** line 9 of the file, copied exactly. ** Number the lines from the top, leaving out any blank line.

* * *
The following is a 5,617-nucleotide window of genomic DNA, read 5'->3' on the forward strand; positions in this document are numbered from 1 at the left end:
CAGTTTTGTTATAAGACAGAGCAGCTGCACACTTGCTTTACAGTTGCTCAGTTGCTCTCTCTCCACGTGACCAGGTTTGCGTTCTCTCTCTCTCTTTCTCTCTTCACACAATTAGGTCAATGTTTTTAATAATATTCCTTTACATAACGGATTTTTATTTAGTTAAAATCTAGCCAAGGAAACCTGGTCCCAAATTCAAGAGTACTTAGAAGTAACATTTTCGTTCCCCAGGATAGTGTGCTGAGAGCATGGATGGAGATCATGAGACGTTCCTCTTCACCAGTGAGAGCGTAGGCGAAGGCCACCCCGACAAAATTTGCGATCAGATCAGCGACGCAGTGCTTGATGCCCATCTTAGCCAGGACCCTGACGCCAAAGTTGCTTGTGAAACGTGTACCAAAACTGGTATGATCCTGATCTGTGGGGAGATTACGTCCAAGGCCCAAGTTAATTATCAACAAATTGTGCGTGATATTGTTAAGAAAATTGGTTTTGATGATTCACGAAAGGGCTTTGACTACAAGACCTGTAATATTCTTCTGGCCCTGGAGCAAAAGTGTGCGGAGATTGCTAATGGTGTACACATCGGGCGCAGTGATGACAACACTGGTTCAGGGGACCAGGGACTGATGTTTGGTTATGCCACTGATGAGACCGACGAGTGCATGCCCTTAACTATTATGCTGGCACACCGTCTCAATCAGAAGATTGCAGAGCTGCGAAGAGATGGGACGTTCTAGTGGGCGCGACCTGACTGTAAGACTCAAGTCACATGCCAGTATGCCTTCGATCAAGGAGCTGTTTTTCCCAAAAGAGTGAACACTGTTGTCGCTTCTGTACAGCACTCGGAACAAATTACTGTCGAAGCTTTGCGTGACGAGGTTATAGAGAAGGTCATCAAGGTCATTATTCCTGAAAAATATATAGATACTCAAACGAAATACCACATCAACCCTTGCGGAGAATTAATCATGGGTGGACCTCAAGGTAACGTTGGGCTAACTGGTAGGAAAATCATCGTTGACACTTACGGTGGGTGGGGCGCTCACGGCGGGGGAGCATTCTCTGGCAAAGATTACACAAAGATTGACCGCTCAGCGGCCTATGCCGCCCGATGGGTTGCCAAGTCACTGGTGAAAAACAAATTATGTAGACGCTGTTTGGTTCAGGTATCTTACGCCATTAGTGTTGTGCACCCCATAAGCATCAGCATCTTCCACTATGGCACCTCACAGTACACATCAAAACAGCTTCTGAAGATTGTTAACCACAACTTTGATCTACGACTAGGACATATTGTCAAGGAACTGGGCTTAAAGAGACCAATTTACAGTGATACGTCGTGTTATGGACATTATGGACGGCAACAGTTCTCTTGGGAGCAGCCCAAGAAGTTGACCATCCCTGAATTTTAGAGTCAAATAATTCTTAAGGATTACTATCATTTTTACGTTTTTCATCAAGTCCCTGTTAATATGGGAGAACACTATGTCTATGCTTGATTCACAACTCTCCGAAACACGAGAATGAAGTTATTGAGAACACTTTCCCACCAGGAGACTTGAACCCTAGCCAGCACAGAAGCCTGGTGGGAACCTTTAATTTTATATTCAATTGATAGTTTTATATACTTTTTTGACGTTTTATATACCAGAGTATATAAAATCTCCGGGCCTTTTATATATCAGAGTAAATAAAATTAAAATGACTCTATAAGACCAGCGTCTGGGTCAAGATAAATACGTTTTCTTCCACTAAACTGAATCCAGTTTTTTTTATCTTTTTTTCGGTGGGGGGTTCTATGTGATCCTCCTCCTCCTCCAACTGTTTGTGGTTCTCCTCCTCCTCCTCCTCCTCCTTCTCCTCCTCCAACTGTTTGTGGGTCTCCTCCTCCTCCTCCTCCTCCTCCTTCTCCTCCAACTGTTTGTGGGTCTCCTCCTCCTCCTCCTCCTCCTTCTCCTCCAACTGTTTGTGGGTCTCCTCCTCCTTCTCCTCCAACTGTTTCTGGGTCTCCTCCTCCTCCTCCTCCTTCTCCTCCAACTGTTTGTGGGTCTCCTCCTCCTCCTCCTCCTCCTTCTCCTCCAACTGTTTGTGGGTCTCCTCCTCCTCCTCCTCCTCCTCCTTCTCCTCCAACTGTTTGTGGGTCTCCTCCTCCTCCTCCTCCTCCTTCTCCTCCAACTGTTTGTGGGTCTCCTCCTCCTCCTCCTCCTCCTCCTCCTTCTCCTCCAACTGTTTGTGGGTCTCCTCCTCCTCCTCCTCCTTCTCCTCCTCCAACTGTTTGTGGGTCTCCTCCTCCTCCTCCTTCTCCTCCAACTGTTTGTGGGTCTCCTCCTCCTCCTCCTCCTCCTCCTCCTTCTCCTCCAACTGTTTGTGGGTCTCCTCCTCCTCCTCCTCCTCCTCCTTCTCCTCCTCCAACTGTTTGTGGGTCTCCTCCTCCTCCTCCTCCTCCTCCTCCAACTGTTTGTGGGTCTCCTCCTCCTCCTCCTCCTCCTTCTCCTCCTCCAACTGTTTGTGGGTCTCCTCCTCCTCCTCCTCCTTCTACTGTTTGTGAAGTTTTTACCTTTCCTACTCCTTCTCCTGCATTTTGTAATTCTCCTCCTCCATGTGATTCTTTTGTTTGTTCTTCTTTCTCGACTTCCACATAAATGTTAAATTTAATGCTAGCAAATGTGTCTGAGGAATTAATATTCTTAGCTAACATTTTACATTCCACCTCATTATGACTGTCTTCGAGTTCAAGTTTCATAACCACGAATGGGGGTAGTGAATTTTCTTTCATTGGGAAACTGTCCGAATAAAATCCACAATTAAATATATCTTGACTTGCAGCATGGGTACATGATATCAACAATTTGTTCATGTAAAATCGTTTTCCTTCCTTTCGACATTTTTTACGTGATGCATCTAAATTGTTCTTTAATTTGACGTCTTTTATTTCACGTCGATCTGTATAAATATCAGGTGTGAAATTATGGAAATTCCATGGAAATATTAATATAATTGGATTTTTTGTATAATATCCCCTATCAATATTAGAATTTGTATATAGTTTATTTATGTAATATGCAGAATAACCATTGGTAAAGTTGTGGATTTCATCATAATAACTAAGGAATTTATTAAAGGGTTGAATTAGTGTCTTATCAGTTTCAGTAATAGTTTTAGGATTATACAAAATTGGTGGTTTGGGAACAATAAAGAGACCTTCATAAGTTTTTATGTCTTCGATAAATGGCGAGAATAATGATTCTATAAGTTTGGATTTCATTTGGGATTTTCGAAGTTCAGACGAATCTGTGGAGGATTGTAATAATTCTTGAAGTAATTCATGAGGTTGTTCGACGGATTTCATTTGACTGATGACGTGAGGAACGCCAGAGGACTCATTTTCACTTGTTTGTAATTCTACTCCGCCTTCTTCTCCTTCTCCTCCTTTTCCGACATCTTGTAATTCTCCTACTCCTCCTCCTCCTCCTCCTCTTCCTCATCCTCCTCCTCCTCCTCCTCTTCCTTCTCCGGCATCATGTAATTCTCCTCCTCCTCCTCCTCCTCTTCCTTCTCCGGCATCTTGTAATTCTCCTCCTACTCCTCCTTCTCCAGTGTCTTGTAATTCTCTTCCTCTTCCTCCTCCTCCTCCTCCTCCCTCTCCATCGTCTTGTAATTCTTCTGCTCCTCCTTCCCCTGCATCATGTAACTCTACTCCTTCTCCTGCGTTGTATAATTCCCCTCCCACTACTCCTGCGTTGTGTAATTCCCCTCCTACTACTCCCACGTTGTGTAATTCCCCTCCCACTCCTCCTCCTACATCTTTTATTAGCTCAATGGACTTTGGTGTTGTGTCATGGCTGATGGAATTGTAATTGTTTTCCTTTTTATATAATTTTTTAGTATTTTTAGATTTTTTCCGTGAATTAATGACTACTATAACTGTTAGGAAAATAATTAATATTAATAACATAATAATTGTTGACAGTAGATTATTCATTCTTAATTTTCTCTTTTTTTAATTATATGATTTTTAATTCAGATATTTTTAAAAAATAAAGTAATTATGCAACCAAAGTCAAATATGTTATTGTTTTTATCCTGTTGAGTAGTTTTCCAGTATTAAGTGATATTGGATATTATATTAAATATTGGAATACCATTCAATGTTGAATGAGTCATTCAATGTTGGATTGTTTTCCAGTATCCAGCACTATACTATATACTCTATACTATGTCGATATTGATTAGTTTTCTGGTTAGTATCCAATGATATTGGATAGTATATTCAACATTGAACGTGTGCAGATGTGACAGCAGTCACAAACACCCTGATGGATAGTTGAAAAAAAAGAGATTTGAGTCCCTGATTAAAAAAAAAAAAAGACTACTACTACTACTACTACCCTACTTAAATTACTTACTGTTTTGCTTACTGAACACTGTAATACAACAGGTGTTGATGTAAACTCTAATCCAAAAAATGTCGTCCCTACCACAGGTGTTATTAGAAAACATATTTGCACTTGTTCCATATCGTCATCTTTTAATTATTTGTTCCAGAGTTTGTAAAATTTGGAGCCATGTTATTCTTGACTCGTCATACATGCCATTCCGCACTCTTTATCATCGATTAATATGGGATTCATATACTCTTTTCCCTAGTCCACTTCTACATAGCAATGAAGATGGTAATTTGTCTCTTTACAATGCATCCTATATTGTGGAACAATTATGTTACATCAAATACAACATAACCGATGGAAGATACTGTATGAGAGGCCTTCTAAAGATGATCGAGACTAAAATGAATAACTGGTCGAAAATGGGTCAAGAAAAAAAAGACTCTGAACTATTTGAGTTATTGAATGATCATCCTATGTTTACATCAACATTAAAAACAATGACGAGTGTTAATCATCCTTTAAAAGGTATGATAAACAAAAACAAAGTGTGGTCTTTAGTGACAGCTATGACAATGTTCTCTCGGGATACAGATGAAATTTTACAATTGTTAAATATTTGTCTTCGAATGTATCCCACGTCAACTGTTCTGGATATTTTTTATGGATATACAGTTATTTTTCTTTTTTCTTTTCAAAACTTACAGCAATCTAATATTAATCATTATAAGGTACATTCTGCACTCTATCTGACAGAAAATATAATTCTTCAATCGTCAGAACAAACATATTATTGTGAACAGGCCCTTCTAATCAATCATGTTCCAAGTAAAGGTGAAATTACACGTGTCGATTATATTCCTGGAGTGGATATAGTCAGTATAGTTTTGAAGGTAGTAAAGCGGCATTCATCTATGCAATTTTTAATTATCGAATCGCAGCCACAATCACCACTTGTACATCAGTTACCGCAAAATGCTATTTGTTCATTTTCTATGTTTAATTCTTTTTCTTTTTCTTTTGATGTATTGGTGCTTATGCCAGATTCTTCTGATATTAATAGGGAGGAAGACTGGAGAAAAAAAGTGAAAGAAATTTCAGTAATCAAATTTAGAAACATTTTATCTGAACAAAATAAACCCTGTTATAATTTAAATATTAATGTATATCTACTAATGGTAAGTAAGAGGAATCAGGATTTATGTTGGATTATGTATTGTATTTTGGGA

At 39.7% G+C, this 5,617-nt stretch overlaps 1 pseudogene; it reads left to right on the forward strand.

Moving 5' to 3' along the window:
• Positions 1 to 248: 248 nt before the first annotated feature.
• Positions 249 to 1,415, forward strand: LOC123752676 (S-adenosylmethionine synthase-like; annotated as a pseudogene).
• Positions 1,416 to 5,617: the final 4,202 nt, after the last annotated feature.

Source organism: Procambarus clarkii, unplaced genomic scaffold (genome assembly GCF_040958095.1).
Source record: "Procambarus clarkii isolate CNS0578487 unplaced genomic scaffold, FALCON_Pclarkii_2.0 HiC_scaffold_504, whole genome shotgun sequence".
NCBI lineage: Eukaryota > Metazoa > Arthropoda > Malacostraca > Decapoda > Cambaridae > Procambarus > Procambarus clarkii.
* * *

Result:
Source record: "Procambarus clarkii isolate CNS0578487 unplaced genomic scaffold, FALCON_Pclarkii_2.0 HiC_scaffold_504, whole genome shotgun sequence".